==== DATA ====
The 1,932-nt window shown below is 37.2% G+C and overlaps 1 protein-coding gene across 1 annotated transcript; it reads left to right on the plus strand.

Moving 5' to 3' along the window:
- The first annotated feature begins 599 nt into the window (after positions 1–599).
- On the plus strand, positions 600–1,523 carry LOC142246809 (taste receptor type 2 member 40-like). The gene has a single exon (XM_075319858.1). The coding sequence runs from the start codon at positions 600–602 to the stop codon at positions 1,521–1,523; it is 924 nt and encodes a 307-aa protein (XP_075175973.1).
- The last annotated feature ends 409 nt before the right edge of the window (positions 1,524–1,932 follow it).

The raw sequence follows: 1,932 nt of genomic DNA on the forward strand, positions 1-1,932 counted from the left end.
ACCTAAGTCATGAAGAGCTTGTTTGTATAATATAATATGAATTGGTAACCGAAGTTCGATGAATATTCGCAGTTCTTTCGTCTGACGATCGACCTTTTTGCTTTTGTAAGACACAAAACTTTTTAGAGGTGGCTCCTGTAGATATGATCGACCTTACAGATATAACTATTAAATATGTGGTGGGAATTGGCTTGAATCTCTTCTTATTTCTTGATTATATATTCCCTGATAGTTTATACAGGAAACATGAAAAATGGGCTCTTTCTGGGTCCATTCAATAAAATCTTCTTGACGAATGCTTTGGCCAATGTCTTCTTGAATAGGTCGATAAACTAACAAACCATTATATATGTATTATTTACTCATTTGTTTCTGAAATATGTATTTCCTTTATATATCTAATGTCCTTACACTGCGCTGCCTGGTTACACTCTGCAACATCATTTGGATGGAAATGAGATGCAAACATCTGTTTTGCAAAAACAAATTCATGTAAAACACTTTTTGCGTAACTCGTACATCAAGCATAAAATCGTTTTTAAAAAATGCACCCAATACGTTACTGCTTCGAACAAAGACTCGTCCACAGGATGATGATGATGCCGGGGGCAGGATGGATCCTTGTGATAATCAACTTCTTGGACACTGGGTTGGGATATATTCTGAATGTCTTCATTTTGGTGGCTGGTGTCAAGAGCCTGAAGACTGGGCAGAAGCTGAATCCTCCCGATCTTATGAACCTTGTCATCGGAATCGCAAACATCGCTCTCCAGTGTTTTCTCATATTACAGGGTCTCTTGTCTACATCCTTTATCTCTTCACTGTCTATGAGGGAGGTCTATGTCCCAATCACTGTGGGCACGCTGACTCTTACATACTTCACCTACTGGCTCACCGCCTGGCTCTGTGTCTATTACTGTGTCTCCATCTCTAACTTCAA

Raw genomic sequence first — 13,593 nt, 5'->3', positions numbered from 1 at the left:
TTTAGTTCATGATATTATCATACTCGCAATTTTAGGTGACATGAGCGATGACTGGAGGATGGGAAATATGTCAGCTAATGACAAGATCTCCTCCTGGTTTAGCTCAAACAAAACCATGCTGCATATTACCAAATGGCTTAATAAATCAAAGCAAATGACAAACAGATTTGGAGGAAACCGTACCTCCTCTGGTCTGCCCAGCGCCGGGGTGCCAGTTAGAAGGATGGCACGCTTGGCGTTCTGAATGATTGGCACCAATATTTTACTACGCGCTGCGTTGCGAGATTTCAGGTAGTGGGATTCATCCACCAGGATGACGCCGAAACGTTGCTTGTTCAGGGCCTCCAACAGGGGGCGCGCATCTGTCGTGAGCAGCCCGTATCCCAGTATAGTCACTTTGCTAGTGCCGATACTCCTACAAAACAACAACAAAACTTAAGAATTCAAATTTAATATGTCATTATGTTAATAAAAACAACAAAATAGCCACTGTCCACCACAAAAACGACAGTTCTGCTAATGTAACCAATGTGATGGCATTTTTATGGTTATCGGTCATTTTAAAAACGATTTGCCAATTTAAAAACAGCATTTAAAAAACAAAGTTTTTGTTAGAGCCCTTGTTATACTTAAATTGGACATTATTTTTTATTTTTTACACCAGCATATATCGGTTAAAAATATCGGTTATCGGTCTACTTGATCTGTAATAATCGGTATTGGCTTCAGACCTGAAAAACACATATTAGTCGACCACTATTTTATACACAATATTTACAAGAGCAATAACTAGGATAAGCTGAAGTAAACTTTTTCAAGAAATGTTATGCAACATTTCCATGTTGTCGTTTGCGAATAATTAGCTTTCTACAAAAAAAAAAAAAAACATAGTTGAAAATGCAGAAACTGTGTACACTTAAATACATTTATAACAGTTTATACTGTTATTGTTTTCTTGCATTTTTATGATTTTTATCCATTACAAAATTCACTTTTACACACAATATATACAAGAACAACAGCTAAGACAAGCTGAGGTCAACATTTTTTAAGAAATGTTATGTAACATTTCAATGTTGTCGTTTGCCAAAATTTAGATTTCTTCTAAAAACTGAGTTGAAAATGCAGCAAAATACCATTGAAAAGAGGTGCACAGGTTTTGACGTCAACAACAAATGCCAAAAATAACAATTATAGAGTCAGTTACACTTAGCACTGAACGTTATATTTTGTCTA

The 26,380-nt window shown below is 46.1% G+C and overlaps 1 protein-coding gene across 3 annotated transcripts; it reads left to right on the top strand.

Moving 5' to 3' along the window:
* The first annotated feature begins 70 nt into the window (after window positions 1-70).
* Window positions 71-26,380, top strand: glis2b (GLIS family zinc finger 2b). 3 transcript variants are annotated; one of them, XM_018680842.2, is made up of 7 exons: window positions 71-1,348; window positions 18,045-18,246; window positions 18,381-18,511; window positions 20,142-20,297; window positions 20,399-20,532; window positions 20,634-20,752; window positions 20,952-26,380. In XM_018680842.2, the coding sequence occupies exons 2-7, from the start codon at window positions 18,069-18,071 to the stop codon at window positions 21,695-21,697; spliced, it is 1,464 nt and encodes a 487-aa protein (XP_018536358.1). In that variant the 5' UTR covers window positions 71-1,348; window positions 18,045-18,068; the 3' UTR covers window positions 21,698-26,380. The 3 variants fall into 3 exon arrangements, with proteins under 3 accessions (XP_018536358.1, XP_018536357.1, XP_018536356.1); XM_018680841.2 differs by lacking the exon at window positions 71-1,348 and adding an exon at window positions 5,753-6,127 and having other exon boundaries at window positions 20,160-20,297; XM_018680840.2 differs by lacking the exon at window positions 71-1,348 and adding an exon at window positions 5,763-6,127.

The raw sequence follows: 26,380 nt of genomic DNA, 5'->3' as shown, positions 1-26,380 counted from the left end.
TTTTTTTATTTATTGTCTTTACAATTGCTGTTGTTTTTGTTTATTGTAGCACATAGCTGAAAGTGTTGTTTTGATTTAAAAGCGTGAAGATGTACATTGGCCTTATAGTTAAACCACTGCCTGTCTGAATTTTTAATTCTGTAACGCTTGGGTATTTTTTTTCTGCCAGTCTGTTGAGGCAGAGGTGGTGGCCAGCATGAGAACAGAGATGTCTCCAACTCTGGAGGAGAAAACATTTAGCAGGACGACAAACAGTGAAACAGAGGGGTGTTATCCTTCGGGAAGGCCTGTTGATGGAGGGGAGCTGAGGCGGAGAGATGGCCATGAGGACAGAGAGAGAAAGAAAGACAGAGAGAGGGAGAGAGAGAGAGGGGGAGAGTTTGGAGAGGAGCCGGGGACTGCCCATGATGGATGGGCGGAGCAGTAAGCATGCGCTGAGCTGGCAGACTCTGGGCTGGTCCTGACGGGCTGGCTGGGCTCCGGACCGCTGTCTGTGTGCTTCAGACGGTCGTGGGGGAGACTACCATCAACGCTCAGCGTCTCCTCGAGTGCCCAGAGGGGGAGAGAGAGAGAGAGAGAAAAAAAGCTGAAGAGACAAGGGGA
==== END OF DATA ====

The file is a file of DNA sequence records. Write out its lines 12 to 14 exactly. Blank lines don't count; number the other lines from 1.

* The first annotated feature begins 70 nt into the window (after window positions 1-70).
* Window positions 71-26,380, top strand: glis2b (GLIS family zinc finger 2b). 3 transcript variants are annotated; one of them, XM_018680842.2, is made up of 7 exons: window positions 71-1,348; window positions 18,045-18,246; window positions 18,381-18,511; window positions 20,142-20,297; window positions 20,399-20,532; window positions 20,634-20,752; window positions 20,952-26,380. In XM_018680842.2, the coding sequence occupies exons 2-7, from the start codon at window positions 18,069-18,071 to the stop codon at window positions 21,695-21,697; spliced, it is 1,464 nt and encodes a 487-aa protein (XP_018536358.1). In that variant the 5' UTR covers window positions 71-1,348; window positions 18,045-18,068; the 3' UTR covers window positions 21,698-26,380. The 3 variants fall into 3 exon arrangements, with proteins under 3 accessions (XP_018536358.1, XP_018536357.1, XP_018536356.1); XM_018680841.2 differs by lacking the exon at window positions 71-1,348 and adding an exon at window positions 5,753-6,127 and having other exon boundaries at window positions 20,160-20,297; XM_018680840.2 differs by lacking the exon at window positions 71-1,348 and adding an exon at window positions 5,763-6,127.

The raw sequence follows: 26,380 nt of genomic DNA, 5'->3' as shown, positions 1-26,380 counted from the left end.